Master of Urban Design

The Master of Urban Design (MUD) is an advanced post-professional degree program for individuals who seek a career in urban design practice or for current planning and design professionals who want to enhance and expand their existing practice with urban design knowledge and expertise.

Program Overview

The MUD program consists of nine courses: one studio and three lecture courses in the fall, one studio and three lecture courses in the spring, and a summer travel studio. To earn the MUD degree, a student must complete all nine courses totaling 36 credits.

The MUD program is designed to be accomplished in a single calendar year (fall, spring, and summer semesters) as a full-time, immersive experience; however, students with qualifying circumstances or students admitted through a MUD Overlapping Dual Degree option may complete the program over a longer timeframe. 

To be accepted into the MUD program, an individual must hold a master’s degree in architecture, urban planning, or landscape architecture, or an accredited professional bachelor's degree in architecture, urban planning, or landscape architecture unless they are a current CAP student.

Students in CU Denver’s M.Arch, MLA, and MURP programs may apply to the MUD program and begin earning MUD credits before they have completed their M.Arch, MLA, or MURP program requirements through the MUD Overlapping Dual Degree option.

Using Colorado’s diverse urban landscapes as a laboratory for real-world learning experiences, our MUD program teaches and trains students to become exceptional urban design thinkers, practitioners, and leaders in their communities; collaborates with urban designers to advance the profession and position it at the intersection of the city-building disciplines; and engages with the community to create great places that are sustainable, inclusive, equitable, healthy, and inspiring.

Learn more about our urban design vision and mission at the College of Architecture and Planning.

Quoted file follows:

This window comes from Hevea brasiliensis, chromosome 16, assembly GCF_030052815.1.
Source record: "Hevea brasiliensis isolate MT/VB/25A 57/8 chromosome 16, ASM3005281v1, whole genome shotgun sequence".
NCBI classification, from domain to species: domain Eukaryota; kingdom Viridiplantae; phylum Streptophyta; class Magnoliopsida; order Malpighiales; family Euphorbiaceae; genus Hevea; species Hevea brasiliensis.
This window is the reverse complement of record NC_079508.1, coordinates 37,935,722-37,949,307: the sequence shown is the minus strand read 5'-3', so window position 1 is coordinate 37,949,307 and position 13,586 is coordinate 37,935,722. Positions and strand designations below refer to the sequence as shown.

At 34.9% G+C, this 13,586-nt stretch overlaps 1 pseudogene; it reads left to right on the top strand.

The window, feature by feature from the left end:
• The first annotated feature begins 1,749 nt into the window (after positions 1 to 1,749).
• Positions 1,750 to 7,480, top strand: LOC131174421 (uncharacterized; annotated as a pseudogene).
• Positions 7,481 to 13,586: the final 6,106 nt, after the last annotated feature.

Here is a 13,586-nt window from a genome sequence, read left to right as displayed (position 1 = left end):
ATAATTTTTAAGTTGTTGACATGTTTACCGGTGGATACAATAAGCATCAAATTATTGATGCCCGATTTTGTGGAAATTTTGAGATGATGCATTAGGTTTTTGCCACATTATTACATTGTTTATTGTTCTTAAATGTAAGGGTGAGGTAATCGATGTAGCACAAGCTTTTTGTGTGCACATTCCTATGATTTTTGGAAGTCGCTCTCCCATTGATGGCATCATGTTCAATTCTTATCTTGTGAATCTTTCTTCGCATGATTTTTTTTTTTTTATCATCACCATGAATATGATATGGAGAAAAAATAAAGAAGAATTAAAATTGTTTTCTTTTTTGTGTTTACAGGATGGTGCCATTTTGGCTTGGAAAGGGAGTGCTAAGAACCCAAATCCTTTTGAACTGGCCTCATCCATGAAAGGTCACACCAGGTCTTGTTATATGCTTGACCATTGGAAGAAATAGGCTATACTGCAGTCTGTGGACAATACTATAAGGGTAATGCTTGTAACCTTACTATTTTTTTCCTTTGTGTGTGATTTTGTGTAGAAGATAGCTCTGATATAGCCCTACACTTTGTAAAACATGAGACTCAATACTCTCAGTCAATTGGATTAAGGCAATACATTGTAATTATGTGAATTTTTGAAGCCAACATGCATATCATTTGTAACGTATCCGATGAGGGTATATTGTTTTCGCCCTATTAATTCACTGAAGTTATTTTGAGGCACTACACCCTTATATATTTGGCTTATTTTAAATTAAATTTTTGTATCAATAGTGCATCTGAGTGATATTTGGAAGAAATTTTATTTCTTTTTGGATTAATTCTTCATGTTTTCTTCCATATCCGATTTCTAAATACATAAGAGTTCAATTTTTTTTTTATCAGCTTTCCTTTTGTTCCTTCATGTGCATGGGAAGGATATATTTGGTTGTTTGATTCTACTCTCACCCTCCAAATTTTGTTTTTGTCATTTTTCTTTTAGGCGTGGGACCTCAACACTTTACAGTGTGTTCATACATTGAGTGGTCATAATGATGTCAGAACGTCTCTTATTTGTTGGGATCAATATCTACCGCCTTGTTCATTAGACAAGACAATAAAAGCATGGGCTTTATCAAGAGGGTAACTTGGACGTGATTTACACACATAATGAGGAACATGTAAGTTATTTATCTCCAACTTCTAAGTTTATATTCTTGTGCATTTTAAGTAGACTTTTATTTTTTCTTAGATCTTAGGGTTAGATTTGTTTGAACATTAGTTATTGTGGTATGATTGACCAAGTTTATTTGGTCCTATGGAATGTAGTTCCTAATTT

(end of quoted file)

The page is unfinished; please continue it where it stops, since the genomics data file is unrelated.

MUD News

Program Hallmarks


The MUD curriculum features a mix of lecture and studio courses that comprehensively cover the spectrum of urban design theory and practice and emphasizes hands-on experiential learning and skills development. At the heart of our curriculum are our four Program Hallmarks, which are present in all courses as common themes.

The curriculum consists of nine courses: one studio and three lecture courses in the fall semester, one studio and three lecture courses in the spring semester, and a summer travel studio. To earn the MUD degree, a student must successfully complete all nine courses totaling 36 credits.

Students entering the MUD program who lack certain design knowledge or skills may be required to take the program’s Design Skills Workshop before the start of the Fall semester, as determined by the program’s admissions review committee.

The table below shows the required courses in the MUD curriculum, effective Fall 2021.

Fall Semester:

Course #

Course Name

Course Type

Credit Hours

URBN 6500

Urban Design Studio I



URBN 6525

City Design Fundamentals



URBN 6550

Design Policy, Process, and Regulation



URBN 6575

Advanced Visualization for Urban Design




Spring Semester:

Course #Course NameCourse Type
Credit Hours
URBN 6600
Urban Design Studio IIStudio6
URBN 6625Urban Design Economics and EquityLecture3
URBN 6650Urban Design and the EnvironmentLecture3